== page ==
America Just Officially Broke Its 47-Year-Old Oil Production Record
Friday, March 02, 2018
U.S. oil production in November 2017 surpassed the all-time record of 10.044 million barrels per day (b/d) set in 1970, according to the latest data from the U.S. Energy Information Administration (EIA). EIA previously stated that production last November reached 10.038 million b/d – the first time production broke 10 million b/d since 1970 – but has now revised the numbers to 10.058 million b/d, an official record.
U.S. production has soared in recent years thanks to technological advances like hydraulic fracturing (fracking), which has allowed operators to access previously untapped reserves. Growing from only about seven percent of U.S. liquids production (crude oil and condensate) in 2008, development from shale and other tight formations accounted for about 54 percent of total U.S. production in 2017.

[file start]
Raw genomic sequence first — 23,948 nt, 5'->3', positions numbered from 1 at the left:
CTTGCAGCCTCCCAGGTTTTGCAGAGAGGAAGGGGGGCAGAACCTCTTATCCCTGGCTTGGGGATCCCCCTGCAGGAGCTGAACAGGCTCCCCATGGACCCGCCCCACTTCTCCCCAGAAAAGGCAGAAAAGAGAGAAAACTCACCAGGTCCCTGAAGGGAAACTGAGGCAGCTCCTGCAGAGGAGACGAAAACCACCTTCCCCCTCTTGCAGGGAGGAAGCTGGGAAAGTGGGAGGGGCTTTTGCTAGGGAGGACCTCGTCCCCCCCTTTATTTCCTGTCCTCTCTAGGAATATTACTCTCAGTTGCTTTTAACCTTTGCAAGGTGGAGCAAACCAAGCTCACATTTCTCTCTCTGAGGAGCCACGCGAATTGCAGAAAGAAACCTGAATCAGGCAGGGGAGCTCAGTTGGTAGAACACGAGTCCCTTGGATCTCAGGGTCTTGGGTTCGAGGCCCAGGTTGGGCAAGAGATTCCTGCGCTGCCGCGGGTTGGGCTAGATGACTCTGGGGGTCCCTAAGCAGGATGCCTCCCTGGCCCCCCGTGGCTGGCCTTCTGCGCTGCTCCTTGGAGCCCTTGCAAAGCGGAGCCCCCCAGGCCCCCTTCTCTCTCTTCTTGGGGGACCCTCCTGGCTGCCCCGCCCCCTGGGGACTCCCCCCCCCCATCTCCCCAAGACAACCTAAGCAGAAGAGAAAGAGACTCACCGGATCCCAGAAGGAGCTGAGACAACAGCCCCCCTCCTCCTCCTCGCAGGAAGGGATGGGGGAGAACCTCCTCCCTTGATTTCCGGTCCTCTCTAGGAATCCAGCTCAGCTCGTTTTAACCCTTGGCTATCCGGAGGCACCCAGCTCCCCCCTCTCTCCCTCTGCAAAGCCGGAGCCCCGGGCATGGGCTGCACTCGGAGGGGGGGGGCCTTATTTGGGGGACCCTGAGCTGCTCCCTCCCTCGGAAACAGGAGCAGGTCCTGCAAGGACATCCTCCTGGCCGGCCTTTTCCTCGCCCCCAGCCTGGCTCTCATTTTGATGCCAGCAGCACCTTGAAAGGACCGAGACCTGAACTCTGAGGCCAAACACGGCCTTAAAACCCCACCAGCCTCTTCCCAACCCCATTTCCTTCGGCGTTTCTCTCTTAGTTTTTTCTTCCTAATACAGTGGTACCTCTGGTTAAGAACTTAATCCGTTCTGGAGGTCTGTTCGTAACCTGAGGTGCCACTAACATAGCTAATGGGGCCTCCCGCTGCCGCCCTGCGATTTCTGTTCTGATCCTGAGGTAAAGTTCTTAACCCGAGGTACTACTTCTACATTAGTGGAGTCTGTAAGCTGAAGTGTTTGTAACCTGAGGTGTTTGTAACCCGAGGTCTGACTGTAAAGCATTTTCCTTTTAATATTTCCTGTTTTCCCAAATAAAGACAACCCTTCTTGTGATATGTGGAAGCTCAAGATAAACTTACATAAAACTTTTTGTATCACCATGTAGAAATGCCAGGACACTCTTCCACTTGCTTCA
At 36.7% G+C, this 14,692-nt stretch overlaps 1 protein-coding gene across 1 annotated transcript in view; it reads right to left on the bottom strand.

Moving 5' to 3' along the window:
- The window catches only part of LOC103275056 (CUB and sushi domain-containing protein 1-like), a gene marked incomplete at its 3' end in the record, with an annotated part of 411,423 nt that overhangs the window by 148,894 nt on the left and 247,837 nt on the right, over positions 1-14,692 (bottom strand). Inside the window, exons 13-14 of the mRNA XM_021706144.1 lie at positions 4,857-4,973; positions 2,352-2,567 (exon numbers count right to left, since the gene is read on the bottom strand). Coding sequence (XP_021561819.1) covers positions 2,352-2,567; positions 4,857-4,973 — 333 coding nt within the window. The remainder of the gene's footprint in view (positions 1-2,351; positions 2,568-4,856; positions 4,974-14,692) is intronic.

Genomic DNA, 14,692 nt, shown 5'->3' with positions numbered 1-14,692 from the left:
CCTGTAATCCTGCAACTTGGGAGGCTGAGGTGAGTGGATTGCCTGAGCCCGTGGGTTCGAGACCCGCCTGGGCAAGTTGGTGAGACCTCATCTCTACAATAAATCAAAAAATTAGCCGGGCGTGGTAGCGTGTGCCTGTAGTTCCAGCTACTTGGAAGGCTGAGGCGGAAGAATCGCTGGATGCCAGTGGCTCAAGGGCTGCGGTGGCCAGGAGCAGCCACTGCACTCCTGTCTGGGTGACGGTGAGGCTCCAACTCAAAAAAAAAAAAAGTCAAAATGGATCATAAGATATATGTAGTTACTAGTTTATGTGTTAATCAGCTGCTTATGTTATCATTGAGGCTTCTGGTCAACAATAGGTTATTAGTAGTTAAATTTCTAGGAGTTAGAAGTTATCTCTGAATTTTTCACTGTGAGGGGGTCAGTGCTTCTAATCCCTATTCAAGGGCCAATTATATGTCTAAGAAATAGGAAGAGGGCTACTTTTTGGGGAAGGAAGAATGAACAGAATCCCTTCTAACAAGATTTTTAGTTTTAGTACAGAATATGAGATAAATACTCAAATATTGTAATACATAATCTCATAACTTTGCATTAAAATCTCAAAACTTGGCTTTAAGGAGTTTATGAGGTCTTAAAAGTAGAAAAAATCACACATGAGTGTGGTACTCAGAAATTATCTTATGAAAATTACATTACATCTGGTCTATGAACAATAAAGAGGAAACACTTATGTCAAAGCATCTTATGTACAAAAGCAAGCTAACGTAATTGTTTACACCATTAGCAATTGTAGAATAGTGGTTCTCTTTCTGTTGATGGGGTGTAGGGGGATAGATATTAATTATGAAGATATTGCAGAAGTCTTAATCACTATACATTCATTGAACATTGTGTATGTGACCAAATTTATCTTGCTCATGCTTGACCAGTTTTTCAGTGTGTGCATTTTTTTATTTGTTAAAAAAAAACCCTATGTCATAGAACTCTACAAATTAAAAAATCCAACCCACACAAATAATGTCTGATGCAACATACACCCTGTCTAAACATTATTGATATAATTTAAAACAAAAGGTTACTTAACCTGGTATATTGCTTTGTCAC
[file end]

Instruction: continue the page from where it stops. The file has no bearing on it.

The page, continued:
The EIA forecasts U.S. production could reach 11 million b/d later this year.Impressively, tight oil is expected to play an even larger role in U.S. oil production over the next several decades. As EIA noted in its Annual Energy Outlook 2018, oil production from shale will ultimately exceed 8.2 million b/d, accounting for roughly 70 percent of total U.S. oil production in the early 2040s.
As shale development has driven U.S. oil production beyond 10 million b/d, the United States has now overtaken Saudi Arabia in terms of total production and is gaining on Russia as the world’s top oil producer.